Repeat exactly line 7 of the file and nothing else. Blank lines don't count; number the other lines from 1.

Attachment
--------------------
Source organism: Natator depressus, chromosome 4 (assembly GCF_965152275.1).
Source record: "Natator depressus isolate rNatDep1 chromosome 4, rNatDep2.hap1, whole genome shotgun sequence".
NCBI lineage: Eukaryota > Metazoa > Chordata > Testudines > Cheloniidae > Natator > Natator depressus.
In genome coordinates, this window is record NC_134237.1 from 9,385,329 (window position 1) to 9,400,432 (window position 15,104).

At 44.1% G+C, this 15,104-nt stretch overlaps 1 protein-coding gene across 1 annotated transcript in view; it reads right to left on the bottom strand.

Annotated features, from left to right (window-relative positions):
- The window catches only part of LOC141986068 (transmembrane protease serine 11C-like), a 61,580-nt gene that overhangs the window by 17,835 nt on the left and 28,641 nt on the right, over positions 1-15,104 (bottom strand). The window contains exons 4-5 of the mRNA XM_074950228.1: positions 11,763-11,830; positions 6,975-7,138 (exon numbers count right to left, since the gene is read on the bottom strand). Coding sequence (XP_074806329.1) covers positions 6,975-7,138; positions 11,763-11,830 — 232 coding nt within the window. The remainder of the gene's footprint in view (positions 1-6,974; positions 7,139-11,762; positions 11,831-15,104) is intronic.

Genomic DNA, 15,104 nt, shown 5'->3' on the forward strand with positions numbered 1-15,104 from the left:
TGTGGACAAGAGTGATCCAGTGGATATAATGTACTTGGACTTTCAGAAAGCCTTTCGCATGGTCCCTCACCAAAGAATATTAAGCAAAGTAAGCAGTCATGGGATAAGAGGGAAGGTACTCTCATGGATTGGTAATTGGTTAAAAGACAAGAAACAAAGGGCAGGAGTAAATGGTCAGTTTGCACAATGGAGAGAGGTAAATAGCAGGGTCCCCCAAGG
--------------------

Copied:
- The window catches only part of LOC141986068 (transmembrane protease serine 11C-like), a 61,580-nt gene that overhangs the window by 17,835 nt on the left and 28,641 nt on the right, over positions 1-15,104 (bottom strand). The window contains exons 4-5 of the mRNA XM_074950228.1: positions 11,763-11,830; positions 6,975-7,138 (exon numbers count right to left, since the gene is read on the bottom strand). Coding sequence (XP_074806329.1) covers positions 6,975-7,138; positions 11,763-11,830 — 232 coding nt within the window. The remainder of the gene's footprint in view (positions 1-6,974; positions 7,139-11,762; positions 11,831-15,104) is intronic.